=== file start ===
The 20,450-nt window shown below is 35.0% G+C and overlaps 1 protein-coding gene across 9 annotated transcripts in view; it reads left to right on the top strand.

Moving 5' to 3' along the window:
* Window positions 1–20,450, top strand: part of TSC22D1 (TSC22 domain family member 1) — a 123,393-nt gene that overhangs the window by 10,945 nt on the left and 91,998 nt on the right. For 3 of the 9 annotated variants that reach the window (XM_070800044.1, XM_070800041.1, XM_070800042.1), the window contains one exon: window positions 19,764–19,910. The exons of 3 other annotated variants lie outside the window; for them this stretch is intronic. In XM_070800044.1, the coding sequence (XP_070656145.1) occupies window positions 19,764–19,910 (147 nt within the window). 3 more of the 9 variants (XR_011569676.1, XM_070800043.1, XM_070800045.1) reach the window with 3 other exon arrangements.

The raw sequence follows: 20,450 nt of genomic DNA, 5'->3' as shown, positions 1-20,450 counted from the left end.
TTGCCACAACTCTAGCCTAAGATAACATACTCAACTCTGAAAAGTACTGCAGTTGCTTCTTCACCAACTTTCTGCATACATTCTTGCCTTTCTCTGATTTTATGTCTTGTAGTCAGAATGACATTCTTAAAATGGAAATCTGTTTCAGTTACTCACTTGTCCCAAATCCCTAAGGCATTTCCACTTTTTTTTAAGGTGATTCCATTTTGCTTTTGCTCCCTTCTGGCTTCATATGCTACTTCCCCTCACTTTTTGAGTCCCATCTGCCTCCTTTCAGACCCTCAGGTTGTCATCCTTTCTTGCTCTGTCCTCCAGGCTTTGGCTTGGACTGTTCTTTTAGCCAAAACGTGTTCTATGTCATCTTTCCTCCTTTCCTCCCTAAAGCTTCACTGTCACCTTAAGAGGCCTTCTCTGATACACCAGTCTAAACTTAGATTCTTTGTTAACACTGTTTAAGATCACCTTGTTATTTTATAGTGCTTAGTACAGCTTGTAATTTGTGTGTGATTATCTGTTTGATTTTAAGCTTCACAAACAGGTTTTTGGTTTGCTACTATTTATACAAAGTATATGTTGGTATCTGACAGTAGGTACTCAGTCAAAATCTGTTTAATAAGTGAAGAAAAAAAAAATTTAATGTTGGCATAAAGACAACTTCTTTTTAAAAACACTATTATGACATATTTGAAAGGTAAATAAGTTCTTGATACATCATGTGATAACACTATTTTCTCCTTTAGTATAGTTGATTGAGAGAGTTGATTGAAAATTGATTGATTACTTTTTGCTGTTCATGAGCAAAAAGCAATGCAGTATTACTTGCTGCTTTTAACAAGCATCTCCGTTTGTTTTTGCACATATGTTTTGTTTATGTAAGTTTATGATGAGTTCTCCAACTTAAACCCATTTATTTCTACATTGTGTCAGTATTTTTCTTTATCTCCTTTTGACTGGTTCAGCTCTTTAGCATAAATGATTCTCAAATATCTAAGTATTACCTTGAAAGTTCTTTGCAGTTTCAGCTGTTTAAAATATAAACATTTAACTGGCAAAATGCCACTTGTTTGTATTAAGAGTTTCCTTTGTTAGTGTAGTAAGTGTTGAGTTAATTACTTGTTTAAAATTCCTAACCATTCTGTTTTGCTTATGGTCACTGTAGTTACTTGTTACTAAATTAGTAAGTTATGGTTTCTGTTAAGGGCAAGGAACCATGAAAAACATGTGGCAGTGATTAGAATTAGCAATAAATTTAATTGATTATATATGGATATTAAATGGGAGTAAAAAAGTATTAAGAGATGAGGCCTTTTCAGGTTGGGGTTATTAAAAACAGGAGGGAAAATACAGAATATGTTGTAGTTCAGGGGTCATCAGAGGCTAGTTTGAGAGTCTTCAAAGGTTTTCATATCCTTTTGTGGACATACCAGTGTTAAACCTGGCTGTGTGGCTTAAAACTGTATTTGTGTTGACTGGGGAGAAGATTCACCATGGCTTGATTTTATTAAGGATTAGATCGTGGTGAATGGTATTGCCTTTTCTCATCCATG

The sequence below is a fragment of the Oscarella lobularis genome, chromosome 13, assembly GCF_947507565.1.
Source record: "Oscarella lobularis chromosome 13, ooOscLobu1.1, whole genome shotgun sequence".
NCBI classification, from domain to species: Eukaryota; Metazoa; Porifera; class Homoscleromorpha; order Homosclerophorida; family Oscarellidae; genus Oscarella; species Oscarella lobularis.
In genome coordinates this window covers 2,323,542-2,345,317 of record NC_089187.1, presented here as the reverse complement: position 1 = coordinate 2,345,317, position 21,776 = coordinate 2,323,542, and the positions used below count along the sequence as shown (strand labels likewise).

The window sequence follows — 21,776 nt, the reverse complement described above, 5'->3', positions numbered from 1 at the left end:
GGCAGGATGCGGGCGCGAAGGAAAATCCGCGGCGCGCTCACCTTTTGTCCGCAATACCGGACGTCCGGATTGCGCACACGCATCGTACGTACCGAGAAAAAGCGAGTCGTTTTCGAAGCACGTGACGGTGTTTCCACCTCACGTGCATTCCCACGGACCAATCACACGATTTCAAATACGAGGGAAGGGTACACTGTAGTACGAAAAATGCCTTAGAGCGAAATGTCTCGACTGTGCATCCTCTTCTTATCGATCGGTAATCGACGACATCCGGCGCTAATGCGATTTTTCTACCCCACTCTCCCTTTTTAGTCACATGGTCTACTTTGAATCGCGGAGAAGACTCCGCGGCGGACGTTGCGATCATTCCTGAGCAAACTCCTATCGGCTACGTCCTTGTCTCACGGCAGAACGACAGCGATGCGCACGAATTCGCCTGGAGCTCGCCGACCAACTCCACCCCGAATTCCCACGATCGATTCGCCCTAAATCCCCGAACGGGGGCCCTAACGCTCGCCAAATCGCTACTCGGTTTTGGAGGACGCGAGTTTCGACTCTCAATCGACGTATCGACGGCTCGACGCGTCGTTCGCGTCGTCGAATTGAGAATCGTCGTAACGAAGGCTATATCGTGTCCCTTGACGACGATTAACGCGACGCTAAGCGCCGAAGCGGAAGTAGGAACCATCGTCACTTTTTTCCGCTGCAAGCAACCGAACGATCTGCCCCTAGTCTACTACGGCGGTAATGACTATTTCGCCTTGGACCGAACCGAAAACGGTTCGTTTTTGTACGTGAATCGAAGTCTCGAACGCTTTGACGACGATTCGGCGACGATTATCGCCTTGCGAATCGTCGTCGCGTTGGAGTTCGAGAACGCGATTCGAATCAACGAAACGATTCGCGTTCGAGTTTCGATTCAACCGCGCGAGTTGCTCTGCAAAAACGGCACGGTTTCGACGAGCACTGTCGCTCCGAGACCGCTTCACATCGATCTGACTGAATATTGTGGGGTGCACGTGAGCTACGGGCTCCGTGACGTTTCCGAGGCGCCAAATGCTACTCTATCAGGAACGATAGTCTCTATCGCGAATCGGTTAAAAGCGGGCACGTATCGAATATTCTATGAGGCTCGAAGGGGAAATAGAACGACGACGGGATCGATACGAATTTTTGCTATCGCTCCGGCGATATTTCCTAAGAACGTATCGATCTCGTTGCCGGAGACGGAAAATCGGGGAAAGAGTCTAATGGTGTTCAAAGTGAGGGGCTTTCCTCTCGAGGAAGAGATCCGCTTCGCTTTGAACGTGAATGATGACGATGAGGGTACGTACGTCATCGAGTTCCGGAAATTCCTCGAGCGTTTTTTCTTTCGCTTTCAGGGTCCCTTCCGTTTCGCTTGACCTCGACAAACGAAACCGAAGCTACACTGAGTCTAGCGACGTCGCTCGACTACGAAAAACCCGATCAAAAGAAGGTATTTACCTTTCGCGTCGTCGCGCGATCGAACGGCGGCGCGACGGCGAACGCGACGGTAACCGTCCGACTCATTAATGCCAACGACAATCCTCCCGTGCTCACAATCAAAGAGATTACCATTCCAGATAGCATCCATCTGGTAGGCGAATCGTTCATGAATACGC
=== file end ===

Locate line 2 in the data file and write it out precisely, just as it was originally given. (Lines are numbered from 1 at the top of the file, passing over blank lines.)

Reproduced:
Moving 5' to 3' along the window: